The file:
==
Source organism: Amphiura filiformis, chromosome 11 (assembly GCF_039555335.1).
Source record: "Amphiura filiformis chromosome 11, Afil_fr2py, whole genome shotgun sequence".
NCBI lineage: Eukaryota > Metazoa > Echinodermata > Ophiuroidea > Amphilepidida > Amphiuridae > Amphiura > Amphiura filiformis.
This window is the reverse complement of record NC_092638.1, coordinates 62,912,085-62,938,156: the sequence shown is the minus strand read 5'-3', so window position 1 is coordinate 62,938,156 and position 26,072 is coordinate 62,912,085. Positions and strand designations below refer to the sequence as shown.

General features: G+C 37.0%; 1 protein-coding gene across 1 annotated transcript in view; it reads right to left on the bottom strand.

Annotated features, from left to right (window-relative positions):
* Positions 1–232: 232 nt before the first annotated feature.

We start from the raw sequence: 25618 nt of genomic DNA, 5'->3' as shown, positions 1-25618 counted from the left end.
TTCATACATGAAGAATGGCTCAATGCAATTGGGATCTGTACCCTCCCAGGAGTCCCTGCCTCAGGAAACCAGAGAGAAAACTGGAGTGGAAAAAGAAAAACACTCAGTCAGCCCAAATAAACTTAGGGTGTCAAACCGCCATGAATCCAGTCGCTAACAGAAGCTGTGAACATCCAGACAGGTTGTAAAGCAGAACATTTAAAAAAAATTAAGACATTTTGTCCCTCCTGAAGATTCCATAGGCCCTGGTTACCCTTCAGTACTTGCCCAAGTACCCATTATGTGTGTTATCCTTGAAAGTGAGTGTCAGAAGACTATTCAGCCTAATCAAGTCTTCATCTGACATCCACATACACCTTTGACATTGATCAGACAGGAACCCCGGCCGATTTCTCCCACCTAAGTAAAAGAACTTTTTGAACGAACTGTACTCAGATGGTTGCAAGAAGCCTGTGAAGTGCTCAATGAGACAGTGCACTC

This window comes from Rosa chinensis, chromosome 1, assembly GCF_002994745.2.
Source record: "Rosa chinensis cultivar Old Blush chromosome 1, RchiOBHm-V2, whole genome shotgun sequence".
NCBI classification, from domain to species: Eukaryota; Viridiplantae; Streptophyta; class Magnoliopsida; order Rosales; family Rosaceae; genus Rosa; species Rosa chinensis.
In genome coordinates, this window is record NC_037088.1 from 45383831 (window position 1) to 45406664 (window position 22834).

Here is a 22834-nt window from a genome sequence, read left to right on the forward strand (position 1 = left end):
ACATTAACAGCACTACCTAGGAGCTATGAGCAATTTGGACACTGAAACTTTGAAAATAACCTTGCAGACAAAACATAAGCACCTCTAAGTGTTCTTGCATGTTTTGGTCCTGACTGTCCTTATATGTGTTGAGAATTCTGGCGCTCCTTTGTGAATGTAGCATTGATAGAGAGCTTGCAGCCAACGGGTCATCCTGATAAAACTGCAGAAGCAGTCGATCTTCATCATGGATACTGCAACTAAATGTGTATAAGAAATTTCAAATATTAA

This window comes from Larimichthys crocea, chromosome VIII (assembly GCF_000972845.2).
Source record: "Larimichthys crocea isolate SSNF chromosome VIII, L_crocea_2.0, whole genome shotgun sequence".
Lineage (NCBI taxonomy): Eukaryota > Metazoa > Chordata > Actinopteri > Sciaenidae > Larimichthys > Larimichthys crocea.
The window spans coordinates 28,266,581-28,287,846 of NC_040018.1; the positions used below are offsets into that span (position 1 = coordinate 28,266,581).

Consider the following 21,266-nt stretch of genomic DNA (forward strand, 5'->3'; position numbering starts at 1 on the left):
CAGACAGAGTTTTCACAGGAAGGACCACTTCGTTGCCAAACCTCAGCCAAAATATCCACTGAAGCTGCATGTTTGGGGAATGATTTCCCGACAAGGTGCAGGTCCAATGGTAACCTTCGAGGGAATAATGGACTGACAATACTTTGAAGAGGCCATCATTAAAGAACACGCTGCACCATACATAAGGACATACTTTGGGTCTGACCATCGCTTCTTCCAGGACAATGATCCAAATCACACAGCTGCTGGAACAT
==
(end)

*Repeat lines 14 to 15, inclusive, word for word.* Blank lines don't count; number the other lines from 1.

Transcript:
Here is a 22834-nt window from a genome sequence, read left to right on the forward strand (position 1 = left end):
ACATTAACAGCACTACCTAGGAGCTATGAGCAATTTGGACACTGAAACTTTGAAAATAACCTTGCAGACAAAACATAAGCACCTCTAAGTGTTCTTGCATGTTTTGGTCCTGACTGTCCTTATATGTGTTGAGAATTCTGGCGCTCCTTTGTGAATGTAGCATTGATAGAGAGCTTGCAGCCAACGGGTCATCCTGATAAAACTGCAGAAGCAGTCGATCTTCATCATGGATACTGCAACTAAATGTGTATAAGAAATTTCAAATATTAA